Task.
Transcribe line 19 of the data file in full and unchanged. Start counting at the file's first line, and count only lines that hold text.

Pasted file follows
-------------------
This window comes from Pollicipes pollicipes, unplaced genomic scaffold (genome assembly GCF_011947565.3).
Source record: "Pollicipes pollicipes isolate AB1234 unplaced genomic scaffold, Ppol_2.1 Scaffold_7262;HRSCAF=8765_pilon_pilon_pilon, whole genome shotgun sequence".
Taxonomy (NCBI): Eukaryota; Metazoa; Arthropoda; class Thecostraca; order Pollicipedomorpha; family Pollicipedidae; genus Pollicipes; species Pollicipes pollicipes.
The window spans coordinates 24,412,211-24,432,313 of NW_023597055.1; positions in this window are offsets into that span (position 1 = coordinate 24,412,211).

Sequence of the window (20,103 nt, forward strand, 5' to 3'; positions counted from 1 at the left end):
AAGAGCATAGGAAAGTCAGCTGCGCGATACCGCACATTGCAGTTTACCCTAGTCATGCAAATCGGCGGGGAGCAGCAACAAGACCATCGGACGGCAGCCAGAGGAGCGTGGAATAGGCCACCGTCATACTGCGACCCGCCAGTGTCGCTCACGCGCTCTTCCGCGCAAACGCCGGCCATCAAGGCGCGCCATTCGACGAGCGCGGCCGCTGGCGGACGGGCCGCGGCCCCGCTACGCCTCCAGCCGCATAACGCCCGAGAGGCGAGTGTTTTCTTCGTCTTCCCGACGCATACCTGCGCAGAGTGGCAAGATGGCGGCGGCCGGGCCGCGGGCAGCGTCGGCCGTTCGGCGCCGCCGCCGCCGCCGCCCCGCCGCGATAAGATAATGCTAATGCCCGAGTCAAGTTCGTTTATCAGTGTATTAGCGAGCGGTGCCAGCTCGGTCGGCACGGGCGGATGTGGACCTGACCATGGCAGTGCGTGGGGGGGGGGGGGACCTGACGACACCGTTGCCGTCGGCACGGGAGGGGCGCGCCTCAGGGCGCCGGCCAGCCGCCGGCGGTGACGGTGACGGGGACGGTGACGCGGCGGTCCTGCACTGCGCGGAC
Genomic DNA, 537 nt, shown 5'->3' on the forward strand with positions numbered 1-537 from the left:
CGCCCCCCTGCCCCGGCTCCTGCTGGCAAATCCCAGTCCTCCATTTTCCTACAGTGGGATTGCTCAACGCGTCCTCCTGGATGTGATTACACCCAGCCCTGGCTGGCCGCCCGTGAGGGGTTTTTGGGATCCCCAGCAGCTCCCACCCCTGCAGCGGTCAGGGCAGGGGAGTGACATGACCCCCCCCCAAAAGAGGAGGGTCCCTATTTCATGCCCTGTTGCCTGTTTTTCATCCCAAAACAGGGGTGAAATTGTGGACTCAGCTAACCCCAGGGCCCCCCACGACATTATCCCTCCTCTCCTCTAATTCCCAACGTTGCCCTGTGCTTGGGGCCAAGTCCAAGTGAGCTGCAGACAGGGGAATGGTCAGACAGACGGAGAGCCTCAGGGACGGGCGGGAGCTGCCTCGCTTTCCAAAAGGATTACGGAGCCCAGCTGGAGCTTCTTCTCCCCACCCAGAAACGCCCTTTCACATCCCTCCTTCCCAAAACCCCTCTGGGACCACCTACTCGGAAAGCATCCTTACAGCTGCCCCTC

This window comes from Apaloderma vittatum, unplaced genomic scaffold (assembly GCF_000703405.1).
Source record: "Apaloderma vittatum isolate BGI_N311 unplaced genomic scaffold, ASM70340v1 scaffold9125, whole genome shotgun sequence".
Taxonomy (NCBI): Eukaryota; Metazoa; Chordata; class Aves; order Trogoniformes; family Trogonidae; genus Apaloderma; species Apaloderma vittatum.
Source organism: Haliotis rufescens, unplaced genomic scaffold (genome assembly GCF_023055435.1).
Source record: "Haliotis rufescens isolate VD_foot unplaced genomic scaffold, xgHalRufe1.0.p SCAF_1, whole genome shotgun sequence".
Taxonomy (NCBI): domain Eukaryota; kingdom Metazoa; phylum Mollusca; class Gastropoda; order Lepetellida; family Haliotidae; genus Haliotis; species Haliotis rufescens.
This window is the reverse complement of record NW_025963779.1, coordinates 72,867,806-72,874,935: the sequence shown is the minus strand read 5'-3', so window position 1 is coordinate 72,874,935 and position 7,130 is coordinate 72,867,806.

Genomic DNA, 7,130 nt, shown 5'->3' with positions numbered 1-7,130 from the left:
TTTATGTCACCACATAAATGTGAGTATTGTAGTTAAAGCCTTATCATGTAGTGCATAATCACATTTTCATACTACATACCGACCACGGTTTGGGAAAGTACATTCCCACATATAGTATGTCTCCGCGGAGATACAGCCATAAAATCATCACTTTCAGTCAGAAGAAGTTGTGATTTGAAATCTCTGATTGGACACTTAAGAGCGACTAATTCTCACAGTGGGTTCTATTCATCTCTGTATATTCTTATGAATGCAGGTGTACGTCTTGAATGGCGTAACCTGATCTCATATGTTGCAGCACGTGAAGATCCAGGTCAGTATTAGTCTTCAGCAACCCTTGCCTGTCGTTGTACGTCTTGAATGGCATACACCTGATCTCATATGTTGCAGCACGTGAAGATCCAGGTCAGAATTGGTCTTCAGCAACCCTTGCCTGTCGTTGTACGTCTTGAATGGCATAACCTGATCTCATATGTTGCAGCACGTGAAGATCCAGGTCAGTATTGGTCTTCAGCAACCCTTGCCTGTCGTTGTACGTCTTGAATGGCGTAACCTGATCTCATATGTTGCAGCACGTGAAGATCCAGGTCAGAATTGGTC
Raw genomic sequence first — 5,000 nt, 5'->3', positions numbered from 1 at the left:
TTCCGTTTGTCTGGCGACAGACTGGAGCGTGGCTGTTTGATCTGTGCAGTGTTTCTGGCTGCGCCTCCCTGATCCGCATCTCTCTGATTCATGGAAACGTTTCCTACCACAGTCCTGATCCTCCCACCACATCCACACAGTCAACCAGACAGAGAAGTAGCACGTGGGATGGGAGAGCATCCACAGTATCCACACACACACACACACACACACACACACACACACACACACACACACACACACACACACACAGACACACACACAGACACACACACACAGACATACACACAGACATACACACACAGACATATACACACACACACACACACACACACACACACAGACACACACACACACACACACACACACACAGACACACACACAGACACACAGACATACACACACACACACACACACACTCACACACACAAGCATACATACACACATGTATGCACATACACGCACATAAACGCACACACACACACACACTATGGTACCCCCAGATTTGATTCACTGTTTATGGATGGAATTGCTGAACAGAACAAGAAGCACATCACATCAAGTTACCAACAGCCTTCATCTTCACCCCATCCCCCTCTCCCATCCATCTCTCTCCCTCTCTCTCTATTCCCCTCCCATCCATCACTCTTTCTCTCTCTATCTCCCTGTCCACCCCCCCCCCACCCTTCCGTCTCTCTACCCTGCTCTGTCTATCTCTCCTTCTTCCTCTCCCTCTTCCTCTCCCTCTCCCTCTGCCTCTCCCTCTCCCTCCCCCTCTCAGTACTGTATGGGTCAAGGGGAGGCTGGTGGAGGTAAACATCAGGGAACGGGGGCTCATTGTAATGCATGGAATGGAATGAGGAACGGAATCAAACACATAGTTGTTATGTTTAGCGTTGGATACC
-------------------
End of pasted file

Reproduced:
TTCCGTTTGTCTGGCGACAGACTGGAGCGTGGCTGTTTGATCTGTGCAGTGTTTCTGGCTGCGCCTCCCTGATCCGCATCTCTCTGATTCATGGAAACGTTTCCTACCACAGTCCTGATCCTCCCACCACATCCACACAGTCAACCAGACAGAGAAGTAGCACGTGGGATGGGAGAGCATCCACAGTATCCACACACACACACACACACACACACACACACACACACACACACACACACACACACACACACAGACACACACACAGACACACACACACAGACATACACACAGACATACACACACAGACATATACACACACACACACACACACACACACACACAGACACACACACACACACACACACACACACAGACACACACACAGACACACAGACATACACACACACACACACACACACTCACACACACAAGCATACATACACACATGTATGCACATACACGCACATAAACGCACACACACACACACACTATGGTACCCCCAGATTTGATTCACTGTTTATGGATGGAATTGCTGAACAGAACAAGAAGCACATCACATCAAGTTACCAACAGCCTTCATCTTCACCCCATCCCCCTCTCCCATCCATCTCTCTCCCTCTCTCTCTATTCCCCTCCCATCCATCACTCTTTCTCTCTCTATCTCCCTGTCCACCCCCCCCCCACCCTTCCGTCTCTCTACCCTGCTCTGTCTATCTCTCCTTCTTCCTCTCCCTCTTCCTCTCCCTCTCCCTCTGCCTCTCCCTCTCCCTCCCCCTCTCAGTACTGTATGGGTCAAGGGGAGGCTGGTGGAGGTAAACATCAGGGAACGGGGGCTCATTGTAATGCATGGAATGGAATGAGGAACGGAATCAAACACATAGTTGTTATGTTTAGCGTTGGATACC